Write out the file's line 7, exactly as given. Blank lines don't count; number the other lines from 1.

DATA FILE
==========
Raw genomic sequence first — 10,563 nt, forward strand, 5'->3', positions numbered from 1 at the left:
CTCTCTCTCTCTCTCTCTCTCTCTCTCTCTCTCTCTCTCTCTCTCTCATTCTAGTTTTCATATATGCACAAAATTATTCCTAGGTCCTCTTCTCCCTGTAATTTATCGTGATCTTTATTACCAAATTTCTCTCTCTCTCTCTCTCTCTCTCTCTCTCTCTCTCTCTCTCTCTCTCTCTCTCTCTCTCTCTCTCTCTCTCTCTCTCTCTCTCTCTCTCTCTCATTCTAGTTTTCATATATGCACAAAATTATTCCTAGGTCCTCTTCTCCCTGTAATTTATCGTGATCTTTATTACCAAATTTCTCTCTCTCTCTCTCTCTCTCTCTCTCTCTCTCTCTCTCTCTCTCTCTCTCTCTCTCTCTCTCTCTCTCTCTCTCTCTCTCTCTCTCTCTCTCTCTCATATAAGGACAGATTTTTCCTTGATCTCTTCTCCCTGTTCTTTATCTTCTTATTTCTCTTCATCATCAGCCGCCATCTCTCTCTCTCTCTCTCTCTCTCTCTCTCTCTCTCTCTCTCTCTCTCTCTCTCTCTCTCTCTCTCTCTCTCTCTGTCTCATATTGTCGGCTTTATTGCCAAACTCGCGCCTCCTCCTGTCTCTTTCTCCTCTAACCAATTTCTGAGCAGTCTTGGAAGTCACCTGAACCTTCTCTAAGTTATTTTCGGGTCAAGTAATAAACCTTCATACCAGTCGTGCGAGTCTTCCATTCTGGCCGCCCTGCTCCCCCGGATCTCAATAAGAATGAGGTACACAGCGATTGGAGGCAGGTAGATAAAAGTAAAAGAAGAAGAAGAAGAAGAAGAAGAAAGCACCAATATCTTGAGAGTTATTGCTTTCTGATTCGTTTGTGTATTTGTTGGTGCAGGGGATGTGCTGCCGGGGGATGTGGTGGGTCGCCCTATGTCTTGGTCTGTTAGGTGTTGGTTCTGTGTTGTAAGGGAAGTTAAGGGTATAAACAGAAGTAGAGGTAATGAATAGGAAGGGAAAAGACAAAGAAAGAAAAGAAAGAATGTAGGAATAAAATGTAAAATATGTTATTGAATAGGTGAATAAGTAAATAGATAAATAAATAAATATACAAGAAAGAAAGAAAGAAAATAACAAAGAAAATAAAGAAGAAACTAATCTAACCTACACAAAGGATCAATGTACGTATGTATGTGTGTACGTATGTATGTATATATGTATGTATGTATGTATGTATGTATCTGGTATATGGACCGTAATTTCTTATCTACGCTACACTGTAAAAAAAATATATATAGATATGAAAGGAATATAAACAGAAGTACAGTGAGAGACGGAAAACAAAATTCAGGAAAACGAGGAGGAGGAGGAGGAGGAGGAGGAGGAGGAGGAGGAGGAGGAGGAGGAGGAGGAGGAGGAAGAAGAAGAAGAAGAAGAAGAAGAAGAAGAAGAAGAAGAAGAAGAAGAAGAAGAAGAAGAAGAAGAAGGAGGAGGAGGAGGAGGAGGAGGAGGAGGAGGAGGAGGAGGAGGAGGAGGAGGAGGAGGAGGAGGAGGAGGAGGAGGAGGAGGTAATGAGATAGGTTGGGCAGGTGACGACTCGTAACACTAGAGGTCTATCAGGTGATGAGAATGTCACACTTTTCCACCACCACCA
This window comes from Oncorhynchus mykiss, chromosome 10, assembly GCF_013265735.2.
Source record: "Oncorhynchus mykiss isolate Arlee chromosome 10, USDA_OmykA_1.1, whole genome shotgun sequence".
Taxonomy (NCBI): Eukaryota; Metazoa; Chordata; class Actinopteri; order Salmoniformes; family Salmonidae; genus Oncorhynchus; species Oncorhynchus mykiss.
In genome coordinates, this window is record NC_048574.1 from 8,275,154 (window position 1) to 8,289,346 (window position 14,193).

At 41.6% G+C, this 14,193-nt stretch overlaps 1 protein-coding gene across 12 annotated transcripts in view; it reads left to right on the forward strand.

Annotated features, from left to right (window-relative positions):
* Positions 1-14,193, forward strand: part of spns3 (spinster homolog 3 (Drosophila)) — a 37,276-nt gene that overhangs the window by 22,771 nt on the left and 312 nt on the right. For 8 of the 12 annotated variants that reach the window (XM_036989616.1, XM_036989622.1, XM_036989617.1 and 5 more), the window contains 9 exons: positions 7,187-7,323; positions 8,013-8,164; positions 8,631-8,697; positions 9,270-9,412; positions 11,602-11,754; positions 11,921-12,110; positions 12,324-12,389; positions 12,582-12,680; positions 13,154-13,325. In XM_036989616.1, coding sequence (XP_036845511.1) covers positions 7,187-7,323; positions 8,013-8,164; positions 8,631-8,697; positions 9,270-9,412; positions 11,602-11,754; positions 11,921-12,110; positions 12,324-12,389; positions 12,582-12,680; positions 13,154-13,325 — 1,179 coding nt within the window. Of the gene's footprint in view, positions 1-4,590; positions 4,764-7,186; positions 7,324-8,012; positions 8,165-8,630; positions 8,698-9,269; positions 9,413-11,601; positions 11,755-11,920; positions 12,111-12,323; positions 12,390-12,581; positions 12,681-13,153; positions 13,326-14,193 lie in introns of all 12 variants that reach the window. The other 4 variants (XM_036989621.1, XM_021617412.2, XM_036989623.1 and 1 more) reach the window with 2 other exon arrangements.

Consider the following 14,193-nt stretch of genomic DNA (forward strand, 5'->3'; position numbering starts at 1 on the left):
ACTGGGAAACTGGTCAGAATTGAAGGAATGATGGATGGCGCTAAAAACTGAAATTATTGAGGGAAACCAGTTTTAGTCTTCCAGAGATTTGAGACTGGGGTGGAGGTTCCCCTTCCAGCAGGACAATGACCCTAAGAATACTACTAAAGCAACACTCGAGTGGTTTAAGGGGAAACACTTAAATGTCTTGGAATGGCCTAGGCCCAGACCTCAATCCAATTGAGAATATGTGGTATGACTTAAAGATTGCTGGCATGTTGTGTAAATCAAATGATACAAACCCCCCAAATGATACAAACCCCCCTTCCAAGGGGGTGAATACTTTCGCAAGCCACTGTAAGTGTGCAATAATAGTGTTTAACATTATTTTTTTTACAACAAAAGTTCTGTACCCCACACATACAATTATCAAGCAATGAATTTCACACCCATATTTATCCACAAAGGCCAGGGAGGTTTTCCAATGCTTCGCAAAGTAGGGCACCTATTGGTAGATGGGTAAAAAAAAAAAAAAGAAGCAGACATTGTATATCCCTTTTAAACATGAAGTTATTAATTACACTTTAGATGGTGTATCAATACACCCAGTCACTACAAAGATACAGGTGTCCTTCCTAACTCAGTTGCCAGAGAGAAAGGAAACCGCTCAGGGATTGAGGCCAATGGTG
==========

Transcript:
At 41.6% G+C, this 14,193-nt stretch overlaps 1 protein-coding gene across 12 annotated transcripts in view; it reads left to right on the forward strand.